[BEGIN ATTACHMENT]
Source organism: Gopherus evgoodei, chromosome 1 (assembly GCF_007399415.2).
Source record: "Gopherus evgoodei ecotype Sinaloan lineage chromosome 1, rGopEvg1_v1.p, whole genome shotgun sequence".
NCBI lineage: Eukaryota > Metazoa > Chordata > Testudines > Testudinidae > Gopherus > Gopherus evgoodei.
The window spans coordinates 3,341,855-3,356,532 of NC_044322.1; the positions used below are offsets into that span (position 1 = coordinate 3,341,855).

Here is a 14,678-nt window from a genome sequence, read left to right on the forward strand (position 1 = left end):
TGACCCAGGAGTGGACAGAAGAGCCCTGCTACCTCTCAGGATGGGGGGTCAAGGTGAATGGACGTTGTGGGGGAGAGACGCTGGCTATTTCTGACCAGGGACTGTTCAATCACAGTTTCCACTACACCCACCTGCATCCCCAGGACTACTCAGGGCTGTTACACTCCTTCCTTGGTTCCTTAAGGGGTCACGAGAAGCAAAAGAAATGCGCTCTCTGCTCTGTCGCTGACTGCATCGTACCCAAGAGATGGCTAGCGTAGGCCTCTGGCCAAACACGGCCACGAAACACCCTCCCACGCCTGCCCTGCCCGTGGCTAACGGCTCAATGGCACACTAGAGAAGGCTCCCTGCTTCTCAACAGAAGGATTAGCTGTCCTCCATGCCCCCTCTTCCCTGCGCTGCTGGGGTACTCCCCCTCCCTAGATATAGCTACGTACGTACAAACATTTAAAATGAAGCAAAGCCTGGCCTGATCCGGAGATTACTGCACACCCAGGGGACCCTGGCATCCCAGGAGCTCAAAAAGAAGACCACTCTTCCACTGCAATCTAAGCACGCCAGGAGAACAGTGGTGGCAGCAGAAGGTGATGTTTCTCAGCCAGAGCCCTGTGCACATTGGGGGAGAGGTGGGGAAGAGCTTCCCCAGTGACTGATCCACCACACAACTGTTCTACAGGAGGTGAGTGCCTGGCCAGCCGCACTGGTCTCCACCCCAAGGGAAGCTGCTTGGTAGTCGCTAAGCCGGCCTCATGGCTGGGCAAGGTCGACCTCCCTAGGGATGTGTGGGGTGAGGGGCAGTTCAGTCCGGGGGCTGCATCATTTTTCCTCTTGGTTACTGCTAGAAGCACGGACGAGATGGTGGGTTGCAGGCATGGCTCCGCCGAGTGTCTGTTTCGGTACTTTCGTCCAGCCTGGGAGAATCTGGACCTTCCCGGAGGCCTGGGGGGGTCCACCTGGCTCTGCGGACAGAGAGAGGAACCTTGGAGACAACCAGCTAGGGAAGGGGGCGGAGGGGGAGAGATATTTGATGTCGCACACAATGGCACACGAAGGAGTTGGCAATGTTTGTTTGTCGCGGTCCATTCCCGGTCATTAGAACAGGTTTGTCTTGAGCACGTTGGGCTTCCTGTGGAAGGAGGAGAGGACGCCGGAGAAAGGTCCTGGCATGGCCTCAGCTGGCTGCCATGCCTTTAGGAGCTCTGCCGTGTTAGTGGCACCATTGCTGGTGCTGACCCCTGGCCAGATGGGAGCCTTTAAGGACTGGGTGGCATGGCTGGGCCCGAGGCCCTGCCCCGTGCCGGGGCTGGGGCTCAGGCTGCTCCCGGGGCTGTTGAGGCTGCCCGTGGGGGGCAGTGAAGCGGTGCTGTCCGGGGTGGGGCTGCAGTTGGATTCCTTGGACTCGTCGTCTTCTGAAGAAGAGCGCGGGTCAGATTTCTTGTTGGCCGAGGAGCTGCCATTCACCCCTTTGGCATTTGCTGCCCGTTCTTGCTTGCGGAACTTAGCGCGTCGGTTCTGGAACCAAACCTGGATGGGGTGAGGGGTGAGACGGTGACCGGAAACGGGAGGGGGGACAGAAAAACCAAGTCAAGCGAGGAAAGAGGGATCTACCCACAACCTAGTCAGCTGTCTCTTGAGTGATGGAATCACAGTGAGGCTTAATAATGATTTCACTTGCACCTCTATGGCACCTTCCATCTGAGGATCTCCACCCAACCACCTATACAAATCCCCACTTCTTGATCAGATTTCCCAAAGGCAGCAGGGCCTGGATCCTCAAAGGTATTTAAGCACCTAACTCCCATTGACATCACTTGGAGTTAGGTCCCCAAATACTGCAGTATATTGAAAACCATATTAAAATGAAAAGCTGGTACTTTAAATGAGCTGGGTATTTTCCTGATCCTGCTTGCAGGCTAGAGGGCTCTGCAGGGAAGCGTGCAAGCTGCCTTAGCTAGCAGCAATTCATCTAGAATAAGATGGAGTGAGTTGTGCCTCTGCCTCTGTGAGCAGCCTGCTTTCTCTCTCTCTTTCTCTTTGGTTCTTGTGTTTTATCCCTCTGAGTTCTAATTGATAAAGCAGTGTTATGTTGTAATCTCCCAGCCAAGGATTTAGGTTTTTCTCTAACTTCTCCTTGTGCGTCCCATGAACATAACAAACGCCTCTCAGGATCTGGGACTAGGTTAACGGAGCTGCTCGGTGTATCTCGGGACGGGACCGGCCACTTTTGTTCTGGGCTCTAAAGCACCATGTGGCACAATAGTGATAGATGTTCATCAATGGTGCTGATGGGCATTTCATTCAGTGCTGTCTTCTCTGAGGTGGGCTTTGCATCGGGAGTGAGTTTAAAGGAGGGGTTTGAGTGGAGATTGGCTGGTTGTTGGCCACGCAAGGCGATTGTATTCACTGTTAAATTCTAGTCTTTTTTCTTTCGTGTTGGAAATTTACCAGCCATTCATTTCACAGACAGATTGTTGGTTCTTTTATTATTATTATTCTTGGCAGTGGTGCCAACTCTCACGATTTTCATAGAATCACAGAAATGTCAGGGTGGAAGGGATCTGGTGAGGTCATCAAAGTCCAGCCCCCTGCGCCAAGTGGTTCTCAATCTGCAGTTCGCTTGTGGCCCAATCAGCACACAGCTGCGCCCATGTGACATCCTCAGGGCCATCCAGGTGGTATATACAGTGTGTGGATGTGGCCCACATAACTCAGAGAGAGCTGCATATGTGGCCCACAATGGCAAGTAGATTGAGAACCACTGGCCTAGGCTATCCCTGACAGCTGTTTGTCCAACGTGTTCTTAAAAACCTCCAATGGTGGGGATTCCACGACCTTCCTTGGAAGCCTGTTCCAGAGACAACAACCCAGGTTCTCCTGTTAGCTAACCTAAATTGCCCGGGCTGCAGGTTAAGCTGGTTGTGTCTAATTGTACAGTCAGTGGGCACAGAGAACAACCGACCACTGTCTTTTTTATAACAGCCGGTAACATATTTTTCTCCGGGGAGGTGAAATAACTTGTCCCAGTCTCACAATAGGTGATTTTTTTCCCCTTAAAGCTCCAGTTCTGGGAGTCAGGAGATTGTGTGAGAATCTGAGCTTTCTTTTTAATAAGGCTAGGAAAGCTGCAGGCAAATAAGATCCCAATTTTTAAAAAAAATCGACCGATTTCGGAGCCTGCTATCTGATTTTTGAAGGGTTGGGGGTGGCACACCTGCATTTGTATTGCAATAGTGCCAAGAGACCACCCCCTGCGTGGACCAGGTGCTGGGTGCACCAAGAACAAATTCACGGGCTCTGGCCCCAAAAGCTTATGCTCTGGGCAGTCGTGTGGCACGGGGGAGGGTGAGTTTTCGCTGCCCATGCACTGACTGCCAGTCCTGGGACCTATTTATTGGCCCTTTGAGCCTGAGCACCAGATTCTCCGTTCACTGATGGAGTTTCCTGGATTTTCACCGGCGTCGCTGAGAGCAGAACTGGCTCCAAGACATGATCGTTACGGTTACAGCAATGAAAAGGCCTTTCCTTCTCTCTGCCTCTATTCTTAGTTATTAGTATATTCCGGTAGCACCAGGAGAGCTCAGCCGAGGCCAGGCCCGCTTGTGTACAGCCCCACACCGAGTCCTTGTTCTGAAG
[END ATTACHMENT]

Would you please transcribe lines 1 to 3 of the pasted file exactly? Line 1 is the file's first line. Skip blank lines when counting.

Source organism: Gopherus evgoodei, chromosome 1 (assembly GCF_007399415.2).
Source record: "Gopherus evgoodei ecotype Sinaloan lineage chromosome 1, rGopEvg1_v1.p, whole genome shotgun sequence".
NCBI lineage: Eukaryota > Metazoa > Chordata > Testudines > Testudinidae > Gopherus > Gopherus evgoodei.